Drug makers are raising concerns Brexit could delay regulatory approval, slow down funding for basic research and overall increase the cost of drugs.
So it’s little surprise just days after the historic vote, pharmaceutical executives are mapping out a new strategy after the unexpected vote.
“Europe actually is very skilled at doing deals. That’s what it does best,” said Mike Thompson, the head of the Association of the British Pharmaceutical Industry – a trade group.
The deal Thompson hopes for is one where Great Britain doesn’t raise the drawbridge all the way up, but instead maintains some sort of relationship with the EU.
“That allows the U.K. to still participate in critical areas like the single market. That’s the challenge for the politicians now, to negotiate that over the next couple of years,” he said.
Earlier today the Minister for Life Sciences tweeted that a Task Force will be created… giving pharma executives a way vehicle to warn Great Britain about what they believe is at stake.
Even if the industry is persuasive and ultimately gets what it wants, Stanford economist Nicholas Bloom said there is so much uncertainty right now he expects drug companies to pause research and development projects.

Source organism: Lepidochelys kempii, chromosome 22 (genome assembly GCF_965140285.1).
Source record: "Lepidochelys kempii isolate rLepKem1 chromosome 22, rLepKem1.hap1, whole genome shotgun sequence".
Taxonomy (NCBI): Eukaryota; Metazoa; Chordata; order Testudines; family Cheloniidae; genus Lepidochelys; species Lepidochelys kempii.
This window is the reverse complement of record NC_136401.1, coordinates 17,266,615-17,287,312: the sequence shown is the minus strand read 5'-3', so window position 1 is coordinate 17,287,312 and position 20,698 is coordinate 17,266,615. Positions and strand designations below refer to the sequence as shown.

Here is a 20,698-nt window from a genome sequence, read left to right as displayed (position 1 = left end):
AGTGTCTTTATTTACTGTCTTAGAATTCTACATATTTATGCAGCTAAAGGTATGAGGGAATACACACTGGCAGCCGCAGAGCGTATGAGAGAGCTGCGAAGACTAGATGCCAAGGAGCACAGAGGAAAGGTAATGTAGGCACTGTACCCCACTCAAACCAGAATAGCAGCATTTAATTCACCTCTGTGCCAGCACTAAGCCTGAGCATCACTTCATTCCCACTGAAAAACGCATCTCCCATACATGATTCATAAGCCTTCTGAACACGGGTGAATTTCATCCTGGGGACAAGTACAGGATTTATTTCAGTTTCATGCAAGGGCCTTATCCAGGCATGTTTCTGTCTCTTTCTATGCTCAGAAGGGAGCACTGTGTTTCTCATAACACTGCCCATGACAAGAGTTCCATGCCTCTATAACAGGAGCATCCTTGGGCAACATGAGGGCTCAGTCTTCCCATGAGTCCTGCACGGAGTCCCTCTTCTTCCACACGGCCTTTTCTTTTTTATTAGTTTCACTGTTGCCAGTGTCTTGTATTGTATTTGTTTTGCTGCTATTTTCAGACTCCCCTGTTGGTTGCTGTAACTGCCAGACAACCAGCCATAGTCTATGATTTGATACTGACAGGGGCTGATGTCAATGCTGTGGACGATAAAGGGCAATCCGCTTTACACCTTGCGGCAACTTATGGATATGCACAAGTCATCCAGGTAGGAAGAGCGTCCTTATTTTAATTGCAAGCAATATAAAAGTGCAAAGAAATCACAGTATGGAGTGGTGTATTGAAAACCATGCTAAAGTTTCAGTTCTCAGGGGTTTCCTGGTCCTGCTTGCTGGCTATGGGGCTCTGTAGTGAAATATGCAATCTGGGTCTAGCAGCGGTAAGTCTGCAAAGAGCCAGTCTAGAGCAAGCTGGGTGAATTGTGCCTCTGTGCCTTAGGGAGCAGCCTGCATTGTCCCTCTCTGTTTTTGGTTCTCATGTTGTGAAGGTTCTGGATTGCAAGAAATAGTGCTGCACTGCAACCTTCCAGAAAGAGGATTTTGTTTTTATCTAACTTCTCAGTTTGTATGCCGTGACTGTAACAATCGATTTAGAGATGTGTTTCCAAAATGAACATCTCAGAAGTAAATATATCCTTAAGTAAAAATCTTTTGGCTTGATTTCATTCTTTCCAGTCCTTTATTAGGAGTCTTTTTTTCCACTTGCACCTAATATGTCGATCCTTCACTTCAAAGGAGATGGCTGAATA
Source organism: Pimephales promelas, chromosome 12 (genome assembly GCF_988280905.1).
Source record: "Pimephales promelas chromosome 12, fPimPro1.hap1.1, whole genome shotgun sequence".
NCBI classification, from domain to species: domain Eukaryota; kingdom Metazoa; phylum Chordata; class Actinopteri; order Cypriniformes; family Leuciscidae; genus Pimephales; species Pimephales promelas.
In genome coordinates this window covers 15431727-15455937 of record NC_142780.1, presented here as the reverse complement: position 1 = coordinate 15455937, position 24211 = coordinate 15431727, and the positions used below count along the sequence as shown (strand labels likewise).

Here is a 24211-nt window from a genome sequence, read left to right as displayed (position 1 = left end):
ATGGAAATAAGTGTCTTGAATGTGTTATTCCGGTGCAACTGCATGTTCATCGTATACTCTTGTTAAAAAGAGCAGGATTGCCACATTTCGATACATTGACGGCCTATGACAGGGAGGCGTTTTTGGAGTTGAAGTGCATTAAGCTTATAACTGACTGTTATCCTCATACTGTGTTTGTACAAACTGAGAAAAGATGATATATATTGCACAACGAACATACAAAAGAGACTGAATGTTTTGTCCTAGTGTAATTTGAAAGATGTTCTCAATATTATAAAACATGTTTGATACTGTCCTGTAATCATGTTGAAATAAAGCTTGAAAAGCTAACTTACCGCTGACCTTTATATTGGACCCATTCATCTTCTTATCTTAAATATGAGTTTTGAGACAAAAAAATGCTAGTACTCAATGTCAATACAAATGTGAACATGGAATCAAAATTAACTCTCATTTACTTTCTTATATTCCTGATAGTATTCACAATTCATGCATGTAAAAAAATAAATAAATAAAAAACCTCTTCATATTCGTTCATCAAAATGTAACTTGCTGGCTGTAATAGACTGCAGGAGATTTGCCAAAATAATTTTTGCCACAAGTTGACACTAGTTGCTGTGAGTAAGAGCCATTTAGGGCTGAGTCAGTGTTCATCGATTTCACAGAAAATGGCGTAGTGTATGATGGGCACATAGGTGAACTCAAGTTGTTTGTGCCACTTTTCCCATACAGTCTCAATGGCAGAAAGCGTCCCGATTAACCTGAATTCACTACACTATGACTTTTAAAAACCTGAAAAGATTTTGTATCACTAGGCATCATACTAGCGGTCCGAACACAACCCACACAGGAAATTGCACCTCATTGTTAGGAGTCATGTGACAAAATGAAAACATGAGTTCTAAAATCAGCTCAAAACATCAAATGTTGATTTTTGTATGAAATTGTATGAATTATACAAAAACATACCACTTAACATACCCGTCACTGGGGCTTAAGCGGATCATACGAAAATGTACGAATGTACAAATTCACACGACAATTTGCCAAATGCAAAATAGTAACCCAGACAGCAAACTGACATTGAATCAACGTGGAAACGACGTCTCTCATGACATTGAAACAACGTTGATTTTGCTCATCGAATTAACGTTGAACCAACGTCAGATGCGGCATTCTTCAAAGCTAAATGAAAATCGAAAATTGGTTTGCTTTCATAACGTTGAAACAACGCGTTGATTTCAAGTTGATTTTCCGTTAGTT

“Europe is the world’s second large market after the U.S. and it’s clearly in crisis. The government is a major customer. Governments across Europe are likely to be slamming the brakes on spending if there is another Recession,” he said.
While there’s a lot of hand-wringing, Gillian Woollett from the consultancy group Avalere suggests that everyone chill out.
“There are concerns to be heard, but as far as the scientific establishment is concerned, I don’t think it’s a sweeping change that demands an acute response,” she said.
Woollett predicts for the industry Brexit will be a distraction.
She says the old model still holds: if you’ve got good ideas, good scientists and good companies with good products, they will find a way to market.
It’s just a question of how quickly those new drugs will get into the U.K.